[11 September 2008]
Every critic in the world could love this album and it wouldn’t really matter, because it all boils down to one ‘fakt’: Boston native and DJ/producer Fakts One has been out of the rap game since his album with the Perceptionists, the heralded Black Dialogue, in 2005. And no one is sure why he decided to hang it up. All we know is that Mr. Lif and Akrobatik, his partners in the Perceptionists, were left stranded without a DJ before the start of their tour. So why now, three years later, is Fakts’ debut, Long Range, suddenly getting released? I’m not really sure, to be honest. But what I am sure of is that this is exactly what I was hoping for: A mix of outstanding emcees with even better production.
The show begins with the Eric B.-inspired “Ridin’ Dirty”. Like great DJs before him, Fakts flexes his skills on the turntables and shows off his unbelievable scratching. Although he teases you throughout the album, this is the only track dedicated to his talents on the wheels of steel. But he’s no slouch behind the boards. In particular, Fakts absolutely murders it on “Moments Matter”. That chiptune-esque beat is both innovative and amazing.
The truly great tracks on here, however, are those featuring equally stunning production and rapping. “Grown Folks”, which has an outstanding and fitting guest appearance from Little Brother, is one of Long Range‘s best. It’s not quite up to the connection that Phonte had with Nicolay for Foreign Exchange, but it is a non-stop boom-bap anthem made for speakers turned way up. And both Tigallo and his partner Rapper Big Pooh handle their verses perfectly. Just as solid but more of a banger is “Don’t Stop”, featuring Boot Camp Clik. The emcees share the booth for a track that you will no doubt find yourself bumping as you drive down the block, Masta Ace style. Everything about this one just comes together perfectly. Another strong effort is “Born For This”, with Boston-by-way-of-New Jersey emcee Chan. It’s an excellent talk-my-shit track with an additional demonstration of Fakts’ skills on the ones and twos at the conclusion. J-Live also comes with the lyrical fire on “Audiovisual”, a mellow and introspective joint.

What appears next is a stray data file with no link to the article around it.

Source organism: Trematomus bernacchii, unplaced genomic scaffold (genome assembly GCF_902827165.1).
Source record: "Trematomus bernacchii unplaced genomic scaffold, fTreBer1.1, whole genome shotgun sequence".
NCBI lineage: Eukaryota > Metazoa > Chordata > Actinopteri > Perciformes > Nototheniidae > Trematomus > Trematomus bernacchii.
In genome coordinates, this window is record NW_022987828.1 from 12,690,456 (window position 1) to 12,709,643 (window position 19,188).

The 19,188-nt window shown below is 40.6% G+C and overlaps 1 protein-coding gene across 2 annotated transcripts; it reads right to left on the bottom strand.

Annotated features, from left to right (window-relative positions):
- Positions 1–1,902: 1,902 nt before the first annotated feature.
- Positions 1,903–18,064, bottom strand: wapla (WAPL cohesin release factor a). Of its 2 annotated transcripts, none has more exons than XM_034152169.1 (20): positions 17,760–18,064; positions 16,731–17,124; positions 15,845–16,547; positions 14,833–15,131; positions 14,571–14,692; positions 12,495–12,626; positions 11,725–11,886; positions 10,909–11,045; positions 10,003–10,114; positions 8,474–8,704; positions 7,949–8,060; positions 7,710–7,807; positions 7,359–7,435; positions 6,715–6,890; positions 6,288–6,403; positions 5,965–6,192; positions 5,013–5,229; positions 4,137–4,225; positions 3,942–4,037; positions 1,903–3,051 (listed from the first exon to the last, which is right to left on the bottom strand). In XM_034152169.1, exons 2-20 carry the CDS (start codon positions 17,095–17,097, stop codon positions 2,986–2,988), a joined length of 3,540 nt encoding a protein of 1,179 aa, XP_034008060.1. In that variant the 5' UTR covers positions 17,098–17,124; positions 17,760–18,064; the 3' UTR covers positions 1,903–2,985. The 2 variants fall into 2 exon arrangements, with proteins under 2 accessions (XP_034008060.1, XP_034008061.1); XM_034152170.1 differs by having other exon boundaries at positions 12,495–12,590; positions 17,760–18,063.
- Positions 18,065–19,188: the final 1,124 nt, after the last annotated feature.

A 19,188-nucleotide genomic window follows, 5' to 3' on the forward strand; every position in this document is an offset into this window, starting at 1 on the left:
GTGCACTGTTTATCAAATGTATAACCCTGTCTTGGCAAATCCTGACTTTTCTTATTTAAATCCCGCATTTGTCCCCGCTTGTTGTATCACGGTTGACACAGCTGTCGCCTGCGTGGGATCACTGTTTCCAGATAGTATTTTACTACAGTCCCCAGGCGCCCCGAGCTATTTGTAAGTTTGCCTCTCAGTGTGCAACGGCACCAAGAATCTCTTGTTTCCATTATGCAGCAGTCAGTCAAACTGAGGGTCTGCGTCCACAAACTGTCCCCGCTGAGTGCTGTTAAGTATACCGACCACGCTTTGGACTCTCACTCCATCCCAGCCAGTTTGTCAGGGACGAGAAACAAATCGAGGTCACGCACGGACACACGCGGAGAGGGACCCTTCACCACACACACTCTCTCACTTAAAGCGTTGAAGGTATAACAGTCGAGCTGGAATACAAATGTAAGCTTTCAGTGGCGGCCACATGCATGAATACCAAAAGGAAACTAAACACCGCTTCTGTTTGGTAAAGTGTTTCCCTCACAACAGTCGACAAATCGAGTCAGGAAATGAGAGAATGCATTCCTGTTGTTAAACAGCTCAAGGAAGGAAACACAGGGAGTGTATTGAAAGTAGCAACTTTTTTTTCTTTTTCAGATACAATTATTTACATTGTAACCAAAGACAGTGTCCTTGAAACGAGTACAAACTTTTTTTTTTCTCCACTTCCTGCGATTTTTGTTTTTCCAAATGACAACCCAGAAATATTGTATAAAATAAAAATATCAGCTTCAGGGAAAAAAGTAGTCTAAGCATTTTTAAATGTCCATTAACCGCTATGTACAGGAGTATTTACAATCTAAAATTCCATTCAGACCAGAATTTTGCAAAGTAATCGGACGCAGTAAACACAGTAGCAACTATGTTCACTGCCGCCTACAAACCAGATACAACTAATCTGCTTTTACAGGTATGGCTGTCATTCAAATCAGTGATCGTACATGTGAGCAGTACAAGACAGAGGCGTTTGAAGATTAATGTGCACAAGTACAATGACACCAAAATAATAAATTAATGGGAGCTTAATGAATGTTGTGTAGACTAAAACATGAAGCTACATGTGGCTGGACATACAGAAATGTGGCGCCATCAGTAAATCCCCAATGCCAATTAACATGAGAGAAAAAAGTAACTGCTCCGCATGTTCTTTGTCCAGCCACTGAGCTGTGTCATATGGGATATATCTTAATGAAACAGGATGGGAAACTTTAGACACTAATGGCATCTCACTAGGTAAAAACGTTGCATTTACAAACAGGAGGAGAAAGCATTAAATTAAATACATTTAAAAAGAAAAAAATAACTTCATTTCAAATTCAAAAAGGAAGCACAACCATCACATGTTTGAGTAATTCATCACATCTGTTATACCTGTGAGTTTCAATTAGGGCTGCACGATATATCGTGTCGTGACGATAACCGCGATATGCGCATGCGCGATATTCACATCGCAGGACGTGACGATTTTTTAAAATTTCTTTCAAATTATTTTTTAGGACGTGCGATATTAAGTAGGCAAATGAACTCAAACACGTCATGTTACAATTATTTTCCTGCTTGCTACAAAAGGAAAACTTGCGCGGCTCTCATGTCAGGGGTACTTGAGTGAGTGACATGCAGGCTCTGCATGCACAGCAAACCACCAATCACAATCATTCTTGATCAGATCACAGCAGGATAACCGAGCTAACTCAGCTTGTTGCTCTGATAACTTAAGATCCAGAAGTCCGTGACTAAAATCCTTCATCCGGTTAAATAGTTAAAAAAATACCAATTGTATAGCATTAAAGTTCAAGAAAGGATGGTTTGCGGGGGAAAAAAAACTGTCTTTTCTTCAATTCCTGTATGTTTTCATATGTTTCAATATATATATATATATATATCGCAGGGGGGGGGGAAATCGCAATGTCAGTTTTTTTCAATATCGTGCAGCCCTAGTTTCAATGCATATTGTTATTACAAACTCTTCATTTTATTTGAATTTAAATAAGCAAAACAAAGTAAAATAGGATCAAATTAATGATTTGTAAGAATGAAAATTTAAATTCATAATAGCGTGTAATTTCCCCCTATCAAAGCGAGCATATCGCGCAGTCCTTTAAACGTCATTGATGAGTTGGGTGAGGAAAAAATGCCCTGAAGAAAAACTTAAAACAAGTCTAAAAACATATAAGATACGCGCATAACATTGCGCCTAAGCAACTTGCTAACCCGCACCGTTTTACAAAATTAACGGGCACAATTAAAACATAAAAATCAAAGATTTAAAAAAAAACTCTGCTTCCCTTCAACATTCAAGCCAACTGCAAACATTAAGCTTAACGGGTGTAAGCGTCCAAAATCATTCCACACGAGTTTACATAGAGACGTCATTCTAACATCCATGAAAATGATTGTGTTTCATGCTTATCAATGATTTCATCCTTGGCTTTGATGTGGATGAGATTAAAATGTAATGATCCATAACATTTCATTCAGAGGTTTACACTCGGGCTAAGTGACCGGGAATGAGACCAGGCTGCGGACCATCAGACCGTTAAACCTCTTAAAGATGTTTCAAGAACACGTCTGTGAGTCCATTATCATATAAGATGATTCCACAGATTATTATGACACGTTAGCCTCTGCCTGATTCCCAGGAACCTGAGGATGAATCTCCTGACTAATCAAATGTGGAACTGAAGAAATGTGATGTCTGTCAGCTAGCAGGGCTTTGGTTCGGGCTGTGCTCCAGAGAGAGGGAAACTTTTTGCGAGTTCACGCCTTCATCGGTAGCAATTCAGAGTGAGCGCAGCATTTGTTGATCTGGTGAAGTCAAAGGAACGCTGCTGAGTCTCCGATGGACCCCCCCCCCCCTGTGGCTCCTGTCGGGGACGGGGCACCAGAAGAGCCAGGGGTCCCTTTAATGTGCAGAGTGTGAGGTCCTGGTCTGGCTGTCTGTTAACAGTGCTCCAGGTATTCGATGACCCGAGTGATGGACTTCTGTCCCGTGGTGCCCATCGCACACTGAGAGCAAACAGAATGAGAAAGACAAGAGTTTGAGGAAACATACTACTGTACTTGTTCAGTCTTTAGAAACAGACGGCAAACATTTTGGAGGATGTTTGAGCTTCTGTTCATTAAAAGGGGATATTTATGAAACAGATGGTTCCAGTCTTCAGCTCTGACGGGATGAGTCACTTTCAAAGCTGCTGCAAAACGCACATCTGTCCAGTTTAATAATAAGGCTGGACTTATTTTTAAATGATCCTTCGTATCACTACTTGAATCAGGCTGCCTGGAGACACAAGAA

But, as you might have guessed if you saw the tracklist, the strongest efforts feature Mr. Lif and Akrobatik. First, there is the relentless “The Showstarter”. Ak absolutely rips it with his murderous flow as Lif brings the heat as usual. The mic passing, the beat, the verbal onslaught…it’s all just straight-up hip-hop. Although it isn’t nearly as hard-hitting, “Selfish” features another show-stealing performance by Ak. He and Iyadonna argue like a married couple as they spit clever rhymes over Fakts’ flawless beat. You almost lose his production for a second, but the switch-up at the end brings you right back.
Like any producer-driven album, though, there are bound to be unbalanced tracks. “Life Music” has a great, slightly-blunted beat and stands on its own without Rocklyn’s raps, which are solid but not stellar. Another case of strong production paired with an average emcee is “U from the Q”. Universal certainly holds his own on the mic, but he cannot keep up with that killer beat. The same goes for “Set The Mood” and the brilliant guitar sample littered throughout. But Rhymesayers duo Grayskul just doesn’t bring it. Then there is the one weak link on the album that has run of the mill flows by hardcore emcees Outerspace and Kingsyze paired with a lacking beat from Fakts.
Perhaps I can remain confident that somewhere out there, Fakts is reading this. I don’t mean to come off as someone capable of bringing him back, but it’s important he knows that his work continues to reach and, more importantly, dazzle listeners. And we will keep bumping his music in hopes that he will one day return to the game. It’s not too late, and hip-hop sure could use some more Perceptionists albums.